Here is a sermon from my archives on the journey of the Magi. It includes a shortened telling of Henry Van Dyke’s The Story of the Other Wise Man, along with allusions to Matthew 25:31-46.
Where Is He?
A Sermon on Matthew 2:1-12
The new light in the heavens was enough to set the wise men on a long and difficult journey. They journeyed hundreds of miles to Palestine from the east, from the area we now know as Iraq and Iran. The wise men studied the stars. They knew all the cycles of the moon, all the courses of the stars, all the constellations. They believed that this new star could only point to one thing: a new and great king had arisen somewhere. The king of kings had arrived.
We do not know how they determined that Palestine was the location. Perhaps they calculated it from the coordinates of the star. Perhaps they had heard the messianic prophecies from the many Jews whose ancestors had not returned home to Israel after the exile of 587 BC, who now still lived in what used to be Babylon. Perhaps a number of clues led the wise men to Jerusalem.
It’s clear that they were extraordinarily open to being led. Going straight to the heart of Judah, the capital city, Jerusalem, they immediately started asking directions. “Where is the baby born to be the king of the Jews?” It made sense to ask there. You want to find royalty? Go to the place of royalty.
I don’t know what made the wise men so eager to find Jesus. But I do know what makes our hearts long to see him, why we long for the Savior. Our prayers are full of the longing: for help and healing, for a sinful past not to destroy the future, for peace in our hearts and peace in the world, for a star to guide us through every uncertainty.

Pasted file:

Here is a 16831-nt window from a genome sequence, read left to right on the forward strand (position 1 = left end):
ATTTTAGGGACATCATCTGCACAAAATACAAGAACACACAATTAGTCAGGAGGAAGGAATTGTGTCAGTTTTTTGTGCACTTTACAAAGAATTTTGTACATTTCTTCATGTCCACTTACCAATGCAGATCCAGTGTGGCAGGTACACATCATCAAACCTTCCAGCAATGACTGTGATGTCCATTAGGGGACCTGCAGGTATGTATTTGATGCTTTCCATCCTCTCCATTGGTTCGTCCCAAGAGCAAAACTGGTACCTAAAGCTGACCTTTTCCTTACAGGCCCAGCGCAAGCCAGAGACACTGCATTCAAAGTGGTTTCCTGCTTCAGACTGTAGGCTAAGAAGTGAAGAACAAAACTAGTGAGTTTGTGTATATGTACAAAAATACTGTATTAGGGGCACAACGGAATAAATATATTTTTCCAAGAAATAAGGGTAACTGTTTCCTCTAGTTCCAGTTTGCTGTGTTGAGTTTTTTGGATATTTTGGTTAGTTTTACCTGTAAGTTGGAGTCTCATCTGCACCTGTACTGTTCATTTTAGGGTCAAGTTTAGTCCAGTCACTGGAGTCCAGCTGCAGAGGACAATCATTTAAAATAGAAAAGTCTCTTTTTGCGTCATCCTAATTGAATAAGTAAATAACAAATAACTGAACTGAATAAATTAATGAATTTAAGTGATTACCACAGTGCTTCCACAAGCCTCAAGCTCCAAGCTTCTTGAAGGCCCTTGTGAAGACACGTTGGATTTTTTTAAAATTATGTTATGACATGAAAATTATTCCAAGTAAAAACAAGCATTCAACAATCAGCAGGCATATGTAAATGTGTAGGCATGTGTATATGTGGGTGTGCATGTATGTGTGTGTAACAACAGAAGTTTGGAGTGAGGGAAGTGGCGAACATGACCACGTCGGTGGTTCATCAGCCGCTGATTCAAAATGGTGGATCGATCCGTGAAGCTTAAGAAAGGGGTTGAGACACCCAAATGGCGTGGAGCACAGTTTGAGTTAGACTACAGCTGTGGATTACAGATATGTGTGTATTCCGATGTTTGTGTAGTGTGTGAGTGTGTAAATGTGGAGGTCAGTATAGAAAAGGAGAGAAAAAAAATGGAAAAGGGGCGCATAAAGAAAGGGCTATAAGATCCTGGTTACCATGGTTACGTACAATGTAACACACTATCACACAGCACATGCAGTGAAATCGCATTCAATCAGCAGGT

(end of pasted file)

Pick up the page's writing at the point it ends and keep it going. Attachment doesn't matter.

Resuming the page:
Word of the wise men and their inquiries quickly reached the palace of King Herod. Immediately he sensed a threat. But he also sensed an opportunity to stop this new king before he even got started.
Herod consulted the chief priests and Bible scholars. “What does the Bible say about where the Messiah will be born?” he asked. For the experts, that was an easy one. “In Bethlehem, of course. That’s what the prophet said: ‘Bethlehem in the land of Judah, you are by no means the least of the cities of Judah; for from you will come a leader who will shepherd my people Israel.’”
Herod then called the wise men in for a conference. He planned to use them to get the information he needed to stop this threat before it could develop. Herod found out from them when the star had appeared, and thus approximately how old this child was, and then he supplied them with the information they were missing. The place to find the Messiah is Bethlehem. “Go and make a careful search for the child,” Herod told them, “and when you find him, let me know so that I, too, may go and worship him.”
That’s how a piece of scripture led the wise men out of the big city, and to a little town. It took them out of the palace and into an ordinary house. It took them out of the power center of the nation and to the birthplace of shepherds, the low people on the totem pole. This scripture led the wise men away from a king who only served himself, and to a king who served everyone else.